Poetry and music have, unquestionably, been one of the most palatable artistic marriages since the dawn of time. As the years have gone by, though, very few music artists have been inspired by the concept of unifying those two forms, preferring instead to give space to musical expressions which intent would be, in some cases, to please solely their fans and achieve commercial success, without thinking too much at the depth and quality of the finished product.

It is therefore very gratifying to see that there are still artists, out there, like the American singer and multi-instrumentalist artist Pamela Sue Mann, capable to look far beyond the standard song-making format and focus instead on how different art-forms can live together in perfect unison, just like Mann has so beautifully demonstrated on her latest release, called Revenant.

There are not many artists in the current music scene that, at the age of 37, can be called as such in the most complete sense of the word as much as Hollywood-born singer/songwriter and multi-instrumentalist Judith Hill.

Very often, whenever you may claim to have been raised, artistically, under the protective wing of legendary artists like the late great Roger "Prince" Nelson, who produced Hill's debut album Back In Time at his Paisley Park studios and to have worked with somebody with the caliber of Michael Jackson (Hill rehearsed for several months together with Jackson, prior to his unexpected death, for what was supposed to be Jackson's This Is It Tour), the pressure of fulfilling artistic expectations may be very high and, at times, very consuming on a personal level too.

There are artists who were born with music in their DNA and there is no age limit to their talent, not even the awareness of having sold millions of records and had more than 8 career gold records that can stop that almost visceral need to continue playing and making music, over the years.

This can be, in summary, what the world-famous and hugely talented singer-songwriter John Fogerty who has known, within his glorious career, moments of very high artistic inspiration, must be feeling within himself, despite his very successful 50-plus years spent in the music business at extraordinary level, in the first instance, with Creedence Clearwater Revival, between '68 and '72 and then as a solo artist.

It's sometimes difficult to understand why it would take half a century, for a legendary artist of the talent of Steve Cropper, to release a new album, after his 1969's solo debut With A Little Help From My Friends.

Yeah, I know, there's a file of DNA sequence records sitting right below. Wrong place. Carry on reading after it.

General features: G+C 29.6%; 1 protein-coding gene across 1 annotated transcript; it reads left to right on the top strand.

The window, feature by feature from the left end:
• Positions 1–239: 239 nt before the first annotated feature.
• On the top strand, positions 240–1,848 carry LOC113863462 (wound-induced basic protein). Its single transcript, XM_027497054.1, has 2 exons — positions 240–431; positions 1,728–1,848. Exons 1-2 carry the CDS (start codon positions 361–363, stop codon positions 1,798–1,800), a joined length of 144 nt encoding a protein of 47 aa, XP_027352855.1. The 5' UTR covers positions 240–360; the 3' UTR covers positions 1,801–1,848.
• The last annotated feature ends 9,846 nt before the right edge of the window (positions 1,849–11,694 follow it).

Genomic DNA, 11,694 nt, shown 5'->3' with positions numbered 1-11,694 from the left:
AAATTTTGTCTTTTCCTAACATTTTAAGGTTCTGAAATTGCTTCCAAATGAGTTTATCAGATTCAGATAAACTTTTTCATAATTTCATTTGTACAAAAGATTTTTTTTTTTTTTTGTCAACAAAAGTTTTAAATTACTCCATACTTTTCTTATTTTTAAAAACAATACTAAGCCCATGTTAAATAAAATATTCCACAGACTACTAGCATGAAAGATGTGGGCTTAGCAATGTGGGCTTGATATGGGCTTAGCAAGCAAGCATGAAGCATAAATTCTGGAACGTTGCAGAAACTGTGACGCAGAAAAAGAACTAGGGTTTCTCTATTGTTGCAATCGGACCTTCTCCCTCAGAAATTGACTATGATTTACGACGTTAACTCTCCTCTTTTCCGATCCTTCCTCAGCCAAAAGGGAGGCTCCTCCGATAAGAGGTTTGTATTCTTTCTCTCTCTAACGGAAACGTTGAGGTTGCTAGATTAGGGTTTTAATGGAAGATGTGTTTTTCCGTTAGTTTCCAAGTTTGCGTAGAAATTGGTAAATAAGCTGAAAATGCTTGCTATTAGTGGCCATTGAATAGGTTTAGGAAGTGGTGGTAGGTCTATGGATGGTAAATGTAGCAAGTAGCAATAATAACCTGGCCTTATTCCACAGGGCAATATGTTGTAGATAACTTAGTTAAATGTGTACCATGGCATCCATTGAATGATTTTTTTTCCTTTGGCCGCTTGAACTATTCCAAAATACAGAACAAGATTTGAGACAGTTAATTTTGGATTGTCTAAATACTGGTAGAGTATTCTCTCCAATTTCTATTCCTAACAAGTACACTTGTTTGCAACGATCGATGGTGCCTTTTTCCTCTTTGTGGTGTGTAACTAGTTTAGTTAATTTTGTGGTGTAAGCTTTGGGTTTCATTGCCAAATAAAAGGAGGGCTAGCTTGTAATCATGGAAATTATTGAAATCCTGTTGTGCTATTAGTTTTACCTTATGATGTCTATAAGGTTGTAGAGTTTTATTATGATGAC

Although stated as his official second solo album on paper, Cropper's new record called Fire It Up is the first one that he has entirely written (and self-produced) from scratch, while his 1969's debut was including not original songs but only cover songs from other fellow artists.

It is so refreshing and reinvigorating, in these days and age, to be still able to find records built on improvisations, feelings and creativity, as the core of their genesis. 

Those attributes have, truth to be told and together with their individual talent as musicians, always been at the forefront of the idea of composing music by acoustic bass and foot percussion player Greg Istock, violinist Eli Wrankle and singer and multi-instrumentalist Hal Cannon, better known, as a collective, as 3Hattrio.

When looking at the history of the Bolshevik Russian Revolution, back in the early 1900s, many may not be aware of the importance of a figure like Vladimir Vladimirovich Majakovskij, poet, artist, playwright and actor, in the development of what would have become known as Russian Futurism.

Majakovskij, who took his own life at the age of 37, despite being a strong admirer of  Vladimir Lenin, had a rather tormented and tumultuous relationship with the Soviet state, using often his high literary skills to criticize the shape of the Soviet system through poems like The Bathhouse or Talking With The Taxman About Poetry. The passion and the commitment for a better world for his country of origin, expressed through all of the Russian artist's poems through the years, it has been and still is a strong reference point not only on a literatural level, for many writers and poets, but also considered as a strong example of futuristic, revolutionary Manifesto, displayed by the artist on many levels, both from an artistic and idealistic side.  

What defines, often, true artistry from a more mediocre one, within the music industry, it is the type of approach that a musician put in his/her own body of work, especially, when making music becomes almost a sort of otherworldly experience.

In that respect, Japanese-born improvisational Pianist and Composer Naoko Sakata, who last year reached the shortlist for the Bluebird Reviews' Artist Of The Year Award thanks to a truly inspired record called Inner Planets, knows very well the meaning of releasing completely mind and soul into music, while working on the making of a record.

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